to the people of Salem. The comparison of the two time periods led to the writing of The Crucible. The destruction of lives is a theme that is very evident in The Crucible because throughout the whole play almost everyone that was accused of practicing witchcraft was charged as guilty and in turn their lives were ruined. Even the people that were deemed innocent and good citizens by the community of Salem were falsely accused. Rebecca Nurse is a prime example of someone who was seen as very respectable and kind was falsely accused with little to no physical or practical evidence.
Year 1692, Hundreds of people, accused with the conviction of witchcraft, stoned to death, or in confinement with no justice trials. “From June through September of 1692, nineteen men and women, all having been convicted of witchcraft, were carted to Gallows Hill, a barren slope near Salem Village, for hanging” (The Salem Witchcraft Trials of 1692) What caused the mass hysteria and disaster of Salem; for, the answer is unknown. Yet, many events and factors had contributed to the accusations, the punishments, and the confessions of the sentenced. Many colonists in Massachusetts were puritans, seeking religious tolerance. Ironically, the Puritan code was strict and disciplined.
Salem Witch Trials Salem Witch Trials - Gender and Power in the 17th Century The year 1692 and early 1693 saw the prosecution and execution of nineteen witches, an old man stoned to death, several accused witchcrafts dying in jail and close to 28 being cast out of the infamous Salem Village (present day Danvers, Massachusetts) on the belief they possessed power to sway people into doing what they wanted (Goodbeer, 2011, p. 2). Early 1692, the daughter; Elizabeth and niece; Abigail Williams of first Salem Village ordained minister; Reverend Parris experienced and had frightening episodes of screaming, uttering voices and throwing things around. Another girl Ann Putnam also experienced the same and under magistrates Jonathan Corwin and John Hawthorne influence, the girls blamed their conditions on three women: Tituba, Sarah Good and Sarah Osborne for performing witchcraft on them (Goodbeer, The Salem Witch Hunt , 2011, p. 14). Richard Godbeer’s ‘The Salem Witch Hunt’ puts into account the proceedings of several accused cases with most of the accused being women and the McCarthyism paranoia that gripped Salem Town. Two of the accused women; Good and Osborne pleaded not guilty but Tituba confessed practicing witchcraft and that there were many more witches in Salem.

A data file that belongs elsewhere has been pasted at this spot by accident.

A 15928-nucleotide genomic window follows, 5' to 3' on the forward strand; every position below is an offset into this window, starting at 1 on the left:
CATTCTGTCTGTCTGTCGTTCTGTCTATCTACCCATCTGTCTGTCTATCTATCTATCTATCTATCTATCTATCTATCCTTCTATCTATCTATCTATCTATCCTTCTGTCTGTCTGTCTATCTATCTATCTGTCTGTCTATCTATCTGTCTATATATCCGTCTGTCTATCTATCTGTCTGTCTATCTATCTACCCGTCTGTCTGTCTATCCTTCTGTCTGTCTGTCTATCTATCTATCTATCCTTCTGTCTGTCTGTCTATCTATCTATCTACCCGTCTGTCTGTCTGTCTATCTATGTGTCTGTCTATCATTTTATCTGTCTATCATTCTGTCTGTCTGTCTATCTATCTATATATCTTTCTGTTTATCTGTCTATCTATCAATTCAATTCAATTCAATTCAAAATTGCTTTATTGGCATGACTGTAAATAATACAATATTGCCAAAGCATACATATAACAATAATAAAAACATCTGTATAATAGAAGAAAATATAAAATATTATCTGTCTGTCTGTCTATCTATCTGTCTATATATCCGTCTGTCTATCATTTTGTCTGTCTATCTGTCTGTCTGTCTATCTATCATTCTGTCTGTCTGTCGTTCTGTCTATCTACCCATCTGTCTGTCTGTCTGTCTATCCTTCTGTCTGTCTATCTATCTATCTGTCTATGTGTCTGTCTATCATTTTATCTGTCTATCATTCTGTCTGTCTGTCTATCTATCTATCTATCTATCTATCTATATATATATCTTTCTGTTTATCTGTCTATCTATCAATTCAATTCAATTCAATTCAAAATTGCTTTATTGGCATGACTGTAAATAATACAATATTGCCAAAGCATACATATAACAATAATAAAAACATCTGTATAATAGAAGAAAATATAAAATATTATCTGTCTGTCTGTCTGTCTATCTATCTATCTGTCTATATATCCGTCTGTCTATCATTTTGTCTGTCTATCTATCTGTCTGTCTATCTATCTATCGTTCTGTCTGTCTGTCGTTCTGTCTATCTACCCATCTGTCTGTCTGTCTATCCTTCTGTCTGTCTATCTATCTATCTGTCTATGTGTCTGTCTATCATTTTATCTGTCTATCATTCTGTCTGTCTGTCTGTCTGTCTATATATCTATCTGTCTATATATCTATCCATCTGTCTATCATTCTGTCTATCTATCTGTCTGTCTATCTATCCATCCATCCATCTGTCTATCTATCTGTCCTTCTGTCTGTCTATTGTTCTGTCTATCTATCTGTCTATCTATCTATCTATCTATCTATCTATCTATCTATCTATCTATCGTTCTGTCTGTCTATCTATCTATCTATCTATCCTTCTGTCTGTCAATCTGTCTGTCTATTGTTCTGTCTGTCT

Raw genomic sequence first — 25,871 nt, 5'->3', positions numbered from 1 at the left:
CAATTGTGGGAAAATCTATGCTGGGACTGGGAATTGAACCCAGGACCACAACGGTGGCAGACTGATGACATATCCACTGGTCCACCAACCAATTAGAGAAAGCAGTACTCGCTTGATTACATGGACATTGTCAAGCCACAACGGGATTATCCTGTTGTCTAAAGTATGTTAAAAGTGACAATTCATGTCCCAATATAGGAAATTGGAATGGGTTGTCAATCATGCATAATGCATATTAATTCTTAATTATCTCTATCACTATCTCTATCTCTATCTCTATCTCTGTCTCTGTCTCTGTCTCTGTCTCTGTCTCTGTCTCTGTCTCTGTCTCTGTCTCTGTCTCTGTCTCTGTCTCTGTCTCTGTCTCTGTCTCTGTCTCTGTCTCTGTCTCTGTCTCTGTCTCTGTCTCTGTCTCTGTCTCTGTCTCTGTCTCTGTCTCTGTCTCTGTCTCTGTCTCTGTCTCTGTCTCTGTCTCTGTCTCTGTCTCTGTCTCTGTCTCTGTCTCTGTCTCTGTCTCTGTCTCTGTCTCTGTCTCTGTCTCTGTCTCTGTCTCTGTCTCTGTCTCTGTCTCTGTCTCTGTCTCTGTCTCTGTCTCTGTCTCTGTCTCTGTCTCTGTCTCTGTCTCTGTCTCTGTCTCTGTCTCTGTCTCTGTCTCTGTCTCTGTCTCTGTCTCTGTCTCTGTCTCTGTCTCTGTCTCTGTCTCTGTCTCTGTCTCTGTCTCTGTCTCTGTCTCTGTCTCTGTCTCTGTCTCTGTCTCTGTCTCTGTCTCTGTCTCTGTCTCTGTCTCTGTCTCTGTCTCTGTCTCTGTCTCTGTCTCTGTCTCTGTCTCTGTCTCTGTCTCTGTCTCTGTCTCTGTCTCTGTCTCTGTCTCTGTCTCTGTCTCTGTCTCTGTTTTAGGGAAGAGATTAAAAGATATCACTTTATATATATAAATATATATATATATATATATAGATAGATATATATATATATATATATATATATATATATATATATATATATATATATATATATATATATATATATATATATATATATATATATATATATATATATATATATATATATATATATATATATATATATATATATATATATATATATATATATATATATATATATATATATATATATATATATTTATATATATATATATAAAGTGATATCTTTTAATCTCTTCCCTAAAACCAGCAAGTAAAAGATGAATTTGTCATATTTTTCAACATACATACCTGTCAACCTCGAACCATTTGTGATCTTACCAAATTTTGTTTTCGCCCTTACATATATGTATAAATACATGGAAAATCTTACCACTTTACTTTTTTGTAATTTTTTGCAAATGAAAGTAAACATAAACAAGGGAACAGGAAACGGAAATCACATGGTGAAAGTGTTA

Several centuries ago, many practicing Christians and people of other religions strongly believed that the Devil could give a few people known as witches the power to cause harm to others for their loyalty. In the 1600s, a Reverend’s daughter and niece started having “fits”; they would scream, throw things, make weird noises, and put themselves into strange positions. Claiming that they were being “bewitched” by other townspeople, these young girls caused one of the most controversial court cases ever to be considered: the Salem Witch Trials. Some of the witches were tortured and thrown into jail; they had to pay for their food and many other things. They also had to pay for the chains they were held in; many of them died in these very chains.